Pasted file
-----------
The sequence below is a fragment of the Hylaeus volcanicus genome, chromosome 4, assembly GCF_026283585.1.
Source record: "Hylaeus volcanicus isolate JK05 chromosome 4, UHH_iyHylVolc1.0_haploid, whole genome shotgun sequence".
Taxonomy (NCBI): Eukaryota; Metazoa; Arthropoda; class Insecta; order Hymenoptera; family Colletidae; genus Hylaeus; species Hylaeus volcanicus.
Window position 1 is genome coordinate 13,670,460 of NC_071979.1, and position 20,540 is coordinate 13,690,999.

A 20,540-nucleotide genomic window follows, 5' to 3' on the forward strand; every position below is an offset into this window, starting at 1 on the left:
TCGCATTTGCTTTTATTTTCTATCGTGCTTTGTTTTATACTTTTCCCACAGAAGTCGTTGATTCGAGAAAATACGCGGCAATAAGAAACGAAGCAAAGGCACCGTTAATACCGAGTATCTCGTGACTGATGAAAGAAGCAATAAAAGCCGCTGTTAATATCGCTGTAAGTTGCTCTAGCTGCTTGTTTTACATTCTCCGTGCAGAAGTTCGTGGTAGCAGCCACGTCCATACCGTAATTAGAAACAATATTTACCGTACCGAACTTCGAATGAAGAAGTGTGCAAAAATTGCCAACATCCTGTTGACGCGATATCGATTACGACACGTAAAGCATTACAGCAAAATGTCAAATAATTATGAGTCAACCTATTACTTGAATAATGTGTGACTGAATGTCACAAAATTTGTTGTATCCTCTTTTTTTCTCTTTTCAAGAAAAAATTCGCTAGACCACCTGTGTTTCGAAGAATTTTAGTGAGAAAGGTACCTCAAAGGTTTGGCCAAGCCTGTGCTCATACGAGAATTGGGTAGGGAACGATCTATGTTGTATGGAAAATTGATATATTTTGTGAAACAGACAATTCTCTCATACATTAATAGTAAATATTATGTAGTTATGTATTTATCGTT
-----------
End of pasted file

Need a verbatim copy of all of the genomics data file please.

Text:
The sequence below is a fragment of the Hylaeus volcanicus genome, chromosome 4, assembly GCF_026283585.1.
Source record: "Hylaeus volcanicus isolate JK05 chromosome 4, UHH_iyHylVolc1.0_haploid, whole genome shotgun sequence".
Taxonomy (NCBI): Eukaryota; Metazoa; Arthropoda; class Insecta; order Hymenoptera; family Colletidae; genus Hylaeus; species Hylaeus volcanicus.
Window position 1 is genome coordinate 13,670,460 of NC_071979.1, and position 20,540 is coordinate 13,690,999.

A 20,540-nucleotide genomic window follows, 5' to 3' on the forward strand; every position below is an offset into this window, starting at 1 on the left:
TCGCATTTGCTTTTATTTTCTATCGTGCTTTGTTTTATACTTTTCCCACAGAAGTCGTTGATTCGAGAAAATACGCGGCAATAAGAAACGAAGCAAAGGCACCGTTAATACCGAGTATCTCGTGACTGATGAAAGAAGCAATAAAAGCCGCTGTTAATATCGCTGTAAGTTGCTCTAGCTGCTTGTTTTACATTCTCCGTGCAGAAGTTCGTGGTAGCAGCCACGTCCATACCGTAATTAGAAACAATATTTACCGTACCGAACTTCGAATGAAGAAGTGTGCAAAAATTGCCAACATCCTGTTGACGCGATATCGATTACGACACGTAAAGCATTACAGCAAAATGTCAAATAATTATGAGTCAACCTATTACTTGAATAATGTGTGACTGAATGTCACAAAATTTGTTGTATCCTCTTTTTTTCTCTTTTCAAGAAAAAATTCGCTAGACCACCTGTGTTTCGAAGAATTTTAGTGAGAAAGGTACCTCAAAGGTTTGGCCAAGCCTGTGCTCATACGAGAATTGGGTAGGGAACGATCTATGTTGTATGGAAAATTGATATATTTTGTGAAACAGACAATTCTCTCATACATTAATAGTAAATATTATGTAGTTATGTATTTATCGTT